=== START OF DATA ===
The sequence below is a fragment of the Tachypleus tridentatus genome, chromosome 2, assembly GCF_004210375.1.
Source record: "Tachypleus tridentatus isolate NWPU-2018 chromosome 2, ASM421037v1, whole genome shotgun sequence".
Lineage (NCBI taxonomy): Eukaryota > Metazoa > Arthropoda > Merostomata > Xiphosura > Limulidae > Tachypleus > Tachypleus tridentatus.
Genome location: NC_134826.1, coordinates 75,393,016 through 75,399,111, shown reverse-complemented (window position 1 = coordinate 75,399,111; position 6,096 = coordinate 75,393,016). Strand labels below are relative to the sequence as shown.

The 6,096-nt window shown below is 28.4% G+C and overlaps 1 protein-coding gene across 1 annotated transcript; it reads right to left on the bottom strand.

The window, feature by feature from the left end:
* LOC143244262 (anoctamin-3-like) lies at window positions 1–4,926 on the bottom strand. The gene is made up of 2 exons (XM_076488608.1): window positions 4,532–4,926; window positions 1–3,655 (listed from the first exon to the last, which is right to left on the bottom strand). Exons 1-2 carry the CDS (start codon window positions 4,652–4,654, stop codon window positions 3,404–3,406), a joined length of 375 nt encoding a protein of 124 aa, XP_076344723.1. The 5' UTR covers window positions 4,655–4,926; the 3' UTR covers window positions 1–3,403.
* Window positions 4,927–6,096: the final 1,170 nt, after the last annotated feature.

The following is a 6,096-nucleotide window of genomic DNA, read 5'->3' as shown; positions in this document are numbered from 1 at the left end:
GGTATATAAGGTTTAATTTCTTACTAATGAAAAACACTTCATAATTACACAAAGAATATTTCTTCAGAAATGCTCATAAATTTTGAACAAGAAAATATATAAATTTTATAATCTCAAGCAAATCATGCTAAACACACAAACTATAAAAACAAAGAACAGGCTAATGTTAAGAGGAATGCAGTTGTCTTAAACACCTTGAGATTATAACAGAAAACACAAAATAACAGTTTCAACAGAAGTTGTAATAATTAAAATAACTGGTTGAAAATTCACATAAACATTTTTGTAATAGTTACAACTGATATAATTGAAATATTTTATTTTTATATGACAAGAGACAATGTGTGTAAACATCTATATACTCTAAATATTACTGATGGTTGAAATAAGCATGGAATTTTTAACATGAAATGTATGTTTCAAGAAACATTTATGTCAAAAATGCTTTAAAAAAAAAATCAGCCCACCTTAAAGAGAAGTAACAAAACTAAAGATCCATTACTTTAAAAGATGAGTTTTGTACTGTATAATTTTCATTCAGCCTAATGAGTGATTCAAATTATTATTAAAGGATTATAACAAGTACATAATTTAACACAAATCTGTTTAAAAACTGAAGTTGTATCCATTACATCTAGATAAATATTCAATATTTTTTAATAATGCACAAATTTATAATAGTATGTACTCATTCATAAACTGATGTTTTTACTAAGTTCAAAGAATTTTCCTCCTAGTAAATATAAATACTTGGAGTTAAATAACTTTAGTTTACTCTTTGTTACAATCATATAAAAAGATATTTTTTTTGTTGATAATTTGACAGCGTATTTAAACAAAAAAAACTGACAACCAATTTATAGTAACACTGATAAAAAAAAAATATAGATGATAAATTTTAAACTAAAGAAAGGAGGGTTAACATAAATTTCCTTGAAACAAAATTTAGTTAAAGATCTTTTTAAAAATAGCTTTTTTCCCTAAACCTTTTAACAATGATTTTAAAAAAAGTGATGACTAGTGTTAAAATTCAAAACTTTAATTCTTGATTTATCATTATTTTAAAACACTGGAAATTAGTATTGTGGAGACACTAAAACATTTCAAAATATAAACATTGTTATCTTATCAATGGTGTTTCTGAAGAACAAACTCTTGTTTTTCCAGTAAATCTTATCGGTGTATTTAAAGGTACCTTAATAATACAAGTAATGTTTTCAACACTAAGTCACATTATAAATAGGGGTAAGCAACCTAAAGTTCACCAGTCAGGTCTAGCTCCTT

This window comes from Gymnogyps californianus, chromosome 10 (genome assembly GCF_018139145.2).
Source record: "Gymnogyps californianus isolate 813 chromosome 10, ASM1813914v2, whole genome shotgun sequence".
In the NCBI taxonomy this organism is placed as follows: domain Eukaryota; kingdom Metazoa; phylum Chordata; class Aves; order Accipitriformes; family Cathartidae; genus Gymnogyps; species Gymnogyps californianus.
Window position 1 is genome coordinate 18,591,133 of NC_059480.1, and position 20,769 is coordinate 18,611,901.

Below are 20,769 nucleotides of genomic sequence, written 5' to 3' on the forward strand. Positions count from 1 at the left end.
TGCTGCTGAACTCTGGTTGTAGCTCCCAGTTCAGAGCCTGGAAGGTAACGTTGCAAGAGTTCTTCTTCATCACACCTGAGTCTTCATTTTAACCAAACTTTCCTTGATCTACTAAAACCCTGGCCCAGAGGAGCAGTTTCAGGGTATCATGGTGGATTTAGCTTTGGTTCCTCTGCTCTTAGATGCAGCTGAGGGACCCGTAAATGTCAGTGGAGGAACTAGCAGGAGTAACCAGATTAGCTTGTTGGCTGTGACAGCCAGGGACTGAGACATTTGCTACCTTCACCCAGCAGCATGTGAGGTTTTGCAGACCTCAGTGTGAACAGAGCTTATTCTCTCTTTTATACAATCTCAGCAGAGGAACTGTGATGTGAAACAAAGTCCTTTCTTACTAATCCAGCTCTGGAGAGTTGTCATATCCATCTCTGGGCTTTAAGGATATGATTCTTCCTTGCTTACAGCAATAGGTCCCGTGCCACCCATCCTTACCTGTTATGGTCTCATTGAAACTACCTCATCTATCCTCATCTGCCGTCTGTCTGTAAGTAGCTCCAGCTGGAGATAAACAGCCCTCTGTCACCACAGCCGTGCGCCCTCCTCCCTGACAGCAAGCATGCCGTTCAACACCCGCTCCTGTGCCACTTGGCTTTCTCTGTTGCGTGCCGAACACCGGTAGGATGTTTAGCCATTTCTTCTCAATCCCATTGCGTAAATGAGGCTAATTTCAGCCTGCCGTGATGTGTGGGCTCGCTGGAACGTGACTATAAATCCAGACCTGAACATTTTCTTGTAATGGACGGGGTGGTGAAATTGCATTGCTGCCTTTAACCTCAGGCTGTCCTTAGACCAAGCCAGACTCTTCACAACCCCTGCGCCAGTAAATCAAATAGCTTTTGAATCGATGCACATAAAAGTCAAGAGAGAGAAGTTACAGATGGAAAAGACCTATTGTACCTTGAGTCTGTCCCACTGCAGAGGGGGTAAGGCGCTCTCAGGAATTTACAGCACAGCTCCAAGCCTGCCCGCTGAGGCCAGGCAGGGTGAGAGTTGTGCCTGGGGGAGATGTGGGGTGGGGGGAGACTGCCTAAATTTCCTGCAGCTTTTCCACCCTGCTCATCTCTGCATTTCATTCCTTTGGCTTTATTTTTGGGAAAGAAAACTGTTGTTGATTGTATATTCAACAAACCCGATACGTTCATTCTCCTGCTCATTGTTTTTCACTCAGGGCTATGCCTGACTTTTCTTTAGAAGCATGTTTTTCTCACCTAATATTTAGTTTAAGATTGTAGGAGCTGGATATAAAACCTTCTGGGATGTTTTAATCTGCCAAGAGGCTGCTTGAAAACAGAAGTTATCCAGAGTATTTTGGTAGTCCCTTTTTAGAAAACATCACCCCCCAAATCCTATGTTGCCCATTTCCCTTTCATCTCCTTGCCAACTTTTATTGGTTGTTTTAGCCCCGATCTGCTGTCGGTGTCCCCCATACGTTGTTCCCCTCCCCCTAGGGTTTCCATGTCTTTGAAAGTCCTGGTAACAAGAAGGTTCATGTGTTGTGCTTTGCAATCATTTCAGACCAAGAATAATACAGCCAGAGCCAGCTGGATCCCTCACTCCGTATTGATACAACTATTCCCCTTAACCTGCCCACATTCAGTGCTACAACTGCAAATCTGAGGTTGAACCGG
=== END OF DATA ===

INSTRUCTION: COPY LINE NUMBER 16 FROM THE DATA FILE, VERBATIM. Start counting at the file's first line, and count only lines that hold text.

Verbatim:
TGCTGCTGAACTCTGGTTGTAGCTCCCAGTTCAGAGCCTGGAAGGTAACGTTGCAAGAGTTCTTCTTCATCACACCTGAGTCTTCATTTTAACCAAACTTTCCTTGATCTACTAAAACCCTGGCCCAGAGGAGCAGTTTCAGGGTATCATGGTGGATTTAGCTTTGGTTCCTCTGCTCTTAGATGCAGCTGAGGGACCCGTAAATGTCAGTGGAGGAACTAGCAGGAGTAACCAGATTAGCTTGTTGGCTGTGACAGCCAGGGACTGAGACATTTGCTACCTTCACCCAGCAGCATGTGAGGTTTTGCAGACCTCAGTGTGAACAGAGCTTATTCTCTCTTTTATACAATCTCAGCAGAGGAACTGTGATGTGAAACAAAGTCCTTTCTTACTAATCCAGCTCTGGAGAGTTGTCATATCCATCTCTGGGCTTTAAGGATATGATTCTTCCTTGCTTACAGCAATAGGTCCCGTGCCACCCATCCTTACCTGTTATGGTCTCATTGAAACTACCTCATCTATCCTCATCTGCCGTCTGTCTGTAAGTAGCTCCAGCTGGAGATAAACAGCCCTCTGTCACCACAGCCGTGCGCCCTCCTCCCTGACAGCAAGCATGCCGTTCAACACCCGCTCCTGTGCCACTTGGCTTTCTCTGTTGCGTGCCGAACACCGGTAGGATGTTTAGCCATTTCTTCTCAATCCCATTGCGTAAATGAGGCTAATTTCAGCCTGCCGTGATGTGTGGGCTCGCTGGAACGTGACTATAAATCCAGACCTGAACATTTTCTTGTAATGGACGGGGTGGTGAAATTGCATTGCTGCCTTTAACCTCAGGCTGTCCTTAGACCAAGCCAGACTCTTCACAACCCCTGCGCCAGTAAATCAAATAGCTTTTGAATCGATGCACATAAAAGTCAAGAGAGAGAAGTTACAGATGGAAAAGACCTATTGTACCTTGAGTCTGTCCCACTGCAGAGGGGGTAAGGCGCTCTCAGGAATTTACAGCACAGCTCCAAGCCTGCCCGCTGAGGCCAGGCAGGGTGAGAGTTGTGCCTGGGGGAGATGTGGGGTGGGGGGAGACTGCCTAAATTTCCTGCAGCTTTTCCACCCTGCTCATCTCTGCATTTCATTCCTTTGGCTTTATTTTTGGGAAAGAAAACTGTTGTTGATTGTATATTCAACAAACCCGATACGTTCATTCTCCTGCTCATTGTTTTTCACTCAGGGCTATGCCTGACTTTTCTTTAGAAGCATGTTTTTCTCACCTAATATTTAGTTTAAGATTGTAGGAGCTGGATATAAAACCTTCTGGGATGTTTTAATCTGCCAAGAGGCTGCTTGAAAACAGAAGTTATCCAGAGTATTTTGGTAGTCCCTTTTTAGAAAACATCACCCCCCAAATCCTATGTTGCCCATTTCCCTTTCATCTCCTTGCCAACTTTTATTGGTTGTTTTAGCCCCGATCTGCTGTCGGTGTCCCCCATACGTTGTTCCCCTCCCCCTAGGGTTTCCATGTCTTTGAAAGTCCTGGTAACAAGAAGGTTCATGTGTTGTGCTTTGCAATCATTTCAGACCAAGAATAATACAGCCAGAGCCAGCTGGATCCCTCACTCCGTATTGATACAACTATTCCCCTTAACCTGCCCACATTCAGTGCTACAACTGCAAATCTGAGGTTGAACCGG